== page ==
Spinal Fusion: When Turning to Surgery Is the Right Option for You

Spinal Fusion: When Turning to Surgery Is the Right Option for You

Spinal surgery is generally not the first step you take when treating a spine condition. However, there may come a time when other treatments fail, and you must consider surgery.

At The Institute for Comprehensive Spine Care, our board-certified spine surgeon Gbolahan Okubadejo, MD, FAAOS, specializes in a wide range of minimally invasive spine surgeries, including spinal fusion surgery.

Before a spinal fusion is an option, Dr. Bo may recommend nonsurgical therapies first.

Conditions that might require spinal fusion surgery

Spinal fusion surgery is a procedure to fuse two or more vertebrae in your spine to stabilize the structure and minimize unnecessary movements.

There are several conditions that can benefit from spinal fusion surgery, including:

Dr. Bo might also recommend spinal fusion surgery if you have a severe spinal infection or a tumor that jeopardizes the stability or strength of your spine.

Many of these conditions may be treatable with nonsurgical therapies like steroid injections, oral medications, and physical therapy. Dr. Bo may recommend one or more of these pain management strategies to keep you comfortable and physically active.

However, there are reasons why you might need spinal fusion surgery sooner.

Evaluating your need for surgery

Because The Institute for Comprehensive Spine Care offices feature advanced diagnostic services, Dr. Bo can make important decisions about your treatment plan right away.

Some situations where spinal fusion surgery may be your only treatment option might involve:

Dr. Bo can take X-rays or MRI scans of your spine right in the office to determine the urgency of your condition. He focuses on preserving your mobility and long-term spine health when creating your treatment plan.

What to expect from spinal fusion surgery

During spinal fusion surgery, Dr. Bo uses minimally invasive and robotic surgery techniques to access the damaged or weak vertebrae in your spine. He might take an approach like:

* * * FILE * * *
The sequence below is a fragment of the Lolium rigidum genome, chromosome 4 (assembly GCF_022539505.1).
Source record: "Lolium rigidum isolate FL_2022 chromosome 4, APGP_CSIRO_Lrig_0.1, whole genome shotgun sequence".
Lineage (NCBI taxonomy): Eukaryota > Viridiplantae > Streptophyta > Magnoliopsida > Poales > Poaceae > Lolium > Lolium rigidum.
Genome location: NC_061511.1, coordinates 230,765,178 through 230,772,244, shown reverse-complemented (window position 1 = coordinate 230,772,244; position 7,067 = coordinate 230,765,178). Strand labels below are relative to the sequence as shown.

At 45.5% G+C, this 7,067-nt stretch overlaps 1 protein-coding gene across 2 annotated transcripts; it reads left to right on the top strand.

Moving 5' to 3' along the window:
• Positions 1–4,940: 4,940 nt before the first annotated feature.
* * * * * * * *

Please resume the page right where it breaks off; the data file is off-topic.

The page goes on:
Anterior approach

An anterior approach involves making an incision in your lower abdomen to reach vertebrae in your lumbar (lower) spine.

Posterior approach

A posterior approach requires an incision in your back to reach your cervical (upper) or lumbar vertebrae.

Lateral approach

The lateral approach involves an incision in the side of your body to access your spine.

Dr. Bo uses a bone graft from another part of your body to fuse two or more of your vertebrae together. He can also use donor bone for your surgery. You might also need pins, screws, or other medical-grade devices to hold the graft in place.

What happens after spinal fusion surgery

Over time, the graft will fuse to your natural bone to add strength and stability to your spine. You might experience less range of motion in your spine than before your surgery. However, a spinal fusion can provide long-lasting relief of pain.

After your surgery, we provide complete aftercare services to support your recovery. Dr. Bo can help you manage your pain with medications. He also refers you to physical therapy to help you heal fully and regain your mobility.

Call The Institute of Comprehensive Spine Care near you to find out if you’re a candidate for spinal fusion surgery or book an appointment online today.

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